Thursday, September 19, 2013

The American-Christian Confusion: The Tale of Terry Jones and His Magnificent Handlebar Mustache

by Ian McLoud

Okay, you absolutely have got to read this: “Pastor Terry Jones Arrested Before He Could Burn Qurans.”

That guy is crazy right? And by “that guy,” in case you didn’t read it, I mean Terry Jones, everyone’s favorite Muslim-hating, Quran-burning, Christian pastor. He decided, along with his associate pastor, to gather up about 3,000 Qurans, soak them in kerosene, load them up in a giant barbeque grill and tow said grill to a park in order to burn them. This would, in his mind, best commemorate those souls who were killed on September 11, 2001. Unfortunately for him he was arrested because, among many other things, he was transporting fuel illegally. Who even knew that was a law? I see you Polk County Sheriff deputies; keep up the good work.

Now, I’ve not talked with Terry, but I’m certain he’s upset. And I’m certain he feels that his rights as a US citizen, mainly those of freedom of speech and self-expression, are being attacked. You may remember that this is not the first time this guy has tried to burn Qurans. To my knowledge he’s only been successful once, which must be so frustrating. I mean, you work on this grand elaborate plan and every time you get so close, so very close, to executing that plan someone comes along and tells you to stop. Talk about the man keeping you down.

And this time, not only could he not burn his Qurans, he was arrested for some joke charge like transporting fuel illegally and not following open-carry laws. Talk about not respecting your rights. And, icing on the cake, his assistant pastor gets in trouble for not having the right registration for his giant grill-trailer. What is this, communist Russia?! So you can see why Terry might be upset. The constitution says he has a right to burn all the Qurans he wants to, but every time he gets close someone gets in the way! They’re just books. What’s the big deal?

I don’t like this story. I’d almost say I hate it, but that’s not quite accurate. I’m disappointed by this story, but not because Terry Jones is having his rights violated. I’m disappointed because some out there will only see that a Christian has made the news again for being flagrantly provocative. And, on the other hand, I’m disappointed that several Christians are probably upset right now that he was “persecuted,” that he wasn’t allowed to exercise his right to freedom of speech and self-expression. And that is my problem, really. Our knee-jerk appeal to our rights as US citizens.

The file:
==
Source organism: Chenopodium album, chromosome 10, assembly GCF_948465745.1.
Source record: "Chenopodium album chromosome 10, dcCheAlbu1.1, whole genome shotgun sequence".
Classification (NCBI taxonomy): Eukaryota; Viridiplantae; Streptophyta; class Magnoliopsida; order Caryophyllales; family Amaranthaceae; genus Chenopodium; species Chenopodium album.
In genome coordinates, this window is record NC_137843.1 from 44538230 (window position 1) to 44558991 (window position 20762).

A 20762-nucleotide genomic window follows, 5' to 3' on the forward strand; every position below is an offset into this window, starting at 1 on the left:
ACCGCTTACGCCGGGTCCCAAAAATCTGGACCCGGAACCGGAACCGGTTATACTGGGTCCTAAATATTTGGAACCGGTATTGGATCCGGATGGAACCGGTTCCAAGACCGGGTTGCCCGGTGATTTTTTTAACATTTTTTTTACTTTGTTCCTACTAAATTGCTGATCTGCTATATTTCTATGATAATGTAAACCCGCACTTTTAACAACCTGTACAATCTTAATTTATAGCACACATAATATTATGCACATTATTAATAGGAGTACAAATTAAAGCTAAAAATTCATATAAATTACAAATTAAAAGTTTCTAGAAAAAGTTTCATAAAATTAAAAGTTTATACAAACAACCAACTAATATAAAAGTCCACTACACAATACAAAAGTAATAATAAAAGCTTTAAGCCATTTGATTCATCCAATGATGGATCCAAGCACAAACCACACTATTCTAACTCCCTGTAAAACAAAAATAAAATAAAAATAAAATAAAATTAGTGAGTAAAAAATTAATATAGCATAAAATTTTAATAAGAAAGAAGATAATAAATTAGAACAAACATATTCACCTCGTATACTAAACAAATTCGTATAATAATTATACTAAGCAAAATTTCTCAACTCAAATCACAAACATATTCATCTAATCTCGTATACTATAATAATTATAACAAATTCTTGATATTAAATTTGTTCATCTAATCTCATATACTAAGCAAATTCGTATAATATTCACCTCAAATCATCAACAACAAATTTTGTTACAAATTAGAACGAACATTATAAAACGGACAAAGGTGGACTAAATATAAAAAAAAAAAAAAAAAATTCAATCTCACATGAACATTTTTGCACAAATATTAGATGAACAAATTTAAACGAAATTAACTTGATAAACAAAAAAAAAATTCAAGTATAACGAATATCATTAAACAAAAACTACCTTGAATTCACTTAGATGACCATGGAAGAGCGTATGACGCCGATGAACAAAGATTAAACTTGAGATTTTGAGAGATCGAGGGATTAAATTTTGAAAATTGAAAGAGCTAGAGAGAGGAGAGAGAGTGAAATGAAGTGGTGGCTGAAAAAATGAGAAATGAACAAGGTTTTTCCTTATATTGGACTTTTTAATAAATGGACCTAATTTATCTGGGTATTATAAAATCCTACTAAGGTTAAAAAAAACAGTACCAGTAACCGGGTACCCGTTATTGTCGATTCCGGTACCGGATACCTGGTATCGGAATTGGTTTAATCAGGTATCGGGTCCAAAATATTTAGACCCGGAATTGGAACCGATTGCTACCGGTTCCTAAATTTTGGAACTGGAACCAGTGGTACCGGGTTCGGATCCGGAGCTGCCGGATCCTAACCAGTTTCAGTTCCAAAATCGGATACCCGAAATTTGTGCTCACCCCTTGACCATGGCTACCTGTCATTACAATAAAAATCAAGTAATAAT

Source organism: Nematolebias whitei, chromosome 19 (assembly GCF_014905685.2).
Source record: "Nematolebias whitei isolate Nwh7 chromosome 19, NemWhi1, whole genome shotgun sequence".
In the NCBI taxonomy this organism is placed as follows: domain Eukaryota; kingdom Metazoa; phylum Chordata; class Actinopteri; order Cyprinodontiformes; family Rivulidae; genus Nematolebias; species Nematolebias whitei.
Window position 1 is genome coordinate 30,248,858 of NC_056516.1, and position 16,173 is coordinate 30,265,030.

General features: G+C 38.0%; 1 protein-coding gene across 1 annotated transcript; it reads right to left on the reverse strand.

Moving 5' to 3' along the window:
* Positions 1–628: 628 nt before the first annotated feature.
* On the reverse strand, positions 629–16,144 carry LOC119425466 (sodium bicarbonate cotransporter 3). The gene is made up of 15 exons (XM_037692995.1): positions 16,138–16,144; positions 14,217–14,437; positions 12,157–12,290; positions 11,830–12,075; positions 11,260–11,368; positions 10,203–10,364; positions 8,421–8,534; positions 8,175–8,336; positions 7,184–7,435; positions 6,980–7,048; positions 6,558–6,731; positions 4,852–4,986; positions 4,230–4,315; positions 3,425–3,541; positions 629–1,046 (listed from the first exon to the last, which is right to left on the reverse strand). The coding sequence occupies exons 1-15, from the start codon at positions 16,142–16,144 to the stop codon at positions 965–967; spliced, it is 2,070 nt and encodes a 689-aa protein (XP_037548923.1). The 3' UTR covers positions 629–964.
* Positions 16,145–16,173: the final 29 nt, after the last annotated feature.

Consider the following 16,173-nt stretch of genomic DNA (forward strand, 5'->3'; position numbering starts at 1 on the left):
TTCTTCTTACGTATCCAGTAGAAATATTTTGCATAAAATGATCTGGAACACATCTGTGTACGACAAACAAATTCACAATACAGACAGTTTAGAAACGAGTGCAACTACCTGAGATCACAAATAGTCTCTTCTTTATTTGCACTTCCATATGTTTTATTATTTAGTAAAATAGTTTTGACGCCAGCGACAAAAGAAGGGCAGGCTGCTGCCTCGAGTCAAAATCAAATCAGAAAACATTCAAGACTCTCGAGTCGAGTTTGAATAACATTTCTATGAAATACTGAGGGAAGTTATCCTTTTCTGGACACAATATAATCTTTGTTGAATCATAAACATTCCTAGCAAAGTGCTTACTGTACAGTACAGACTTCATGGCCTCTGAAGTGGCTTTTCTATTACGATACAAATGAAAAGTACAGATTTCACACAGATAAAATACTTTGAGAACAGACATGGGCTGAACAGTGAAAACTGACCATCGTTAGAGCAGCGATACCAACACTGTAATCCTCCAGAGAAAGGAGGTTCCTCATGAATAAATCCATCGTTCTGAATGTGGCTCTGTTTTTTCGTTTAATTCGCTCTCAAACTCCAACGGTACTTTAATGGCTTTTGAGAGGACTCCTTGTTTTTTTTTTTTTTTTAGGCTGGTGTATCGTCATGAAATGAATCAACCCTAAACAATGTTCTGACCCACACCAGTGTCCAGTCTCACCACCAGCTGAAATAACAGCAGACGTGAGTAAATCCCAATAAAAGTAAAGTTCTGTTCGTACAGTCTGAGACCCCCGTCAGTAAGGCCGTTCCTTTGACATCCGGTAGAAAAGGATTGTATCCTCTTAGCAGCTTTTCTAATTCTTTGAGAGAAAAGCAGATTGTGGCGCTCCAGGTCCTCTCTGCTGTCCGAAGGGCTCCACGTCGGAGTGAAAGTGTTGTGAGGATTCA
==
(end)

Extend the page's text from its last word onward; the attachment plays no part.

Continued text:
Don’t get me wrong. I’m thankful for the Bill of Rights; I’m grateful to be living in a country where, for the most part, people are allowed to live as they wish inside the bounds of the law. But I don’t like the mindset that often permeates Christian thought in the US, were our first instinct is to define ourselves first as American citizens, rather than holding that our identity comes from Christ. We cling to our rights, but we cling to the wrong rights. And I say we because I have done this, I do this, and I will probably continue to on some level or another. All too often Christians in the US feel like we have to stand up for our rights. That we have to use our rights to force some opinion on others because we can and because it’s what God would want. But what if we’re wrong?

Paul talks about just this sort of thing in 1 Corinthians 9:1-19, especially 12-19. He has a right to marry. He has a right to expect the churches in Corinth to support him, since he worked among them to bring the Gospel. But he doesn’t make use of those rights. Rather, Paul forgoes them so that “no obstacle may be placed in the way of the Gospel.” Let’s make sure we understand what’s being said here. Terry Jones probably feels like his rights have been taken from him because he can’t burn some books. Paul is telling us his rights too have been repealed, there’s no question about that, but that he has repealed them himself. He has willingly forsworn what he was entitled to, for the sake of the kingdom.

Stop and think about that for a moment. Would you give up your right to seek a spouse? Would you go to your employer and say, “Hey I’ll work for free if it means I can preach the Gospel once a week at lunch?” What rights are we willing to just give away so as to not put an obstacle in front of the Gospel. Because that’s our call; to seek first and foremost God’s kingdom, long before our political rights enter the equation.

And this is why I don’t like this story about Terry Jones. I don’t like the idea that underlies it. I’m sure most Christians would agree that what Terry Jones was trying to do is wrong. But I’m not so sure that most Christians would agree that we needn’t always use all the rights that the constitution grants us.

But that’s exactly what Paul is getting at and that’s exactly what being a Christian is about: giving up our rights so that the ultimate goal of spreading the Gospel can be achieved. You know, the whole turning the other cheek and all that. What the issue really comes down to is: how do we define ourselves? Are we, to quote Lee Camp, American Christians or Christian Americans? The answer to that question, and the life that it entails, may just undo a lot of the Terry Jonesing in the world. 

Ian is the Youth and Family Minister at the Lakehoma Church of Christ in Mustang, Oklahoma. You can follow him on Twitter @KindaScottish.

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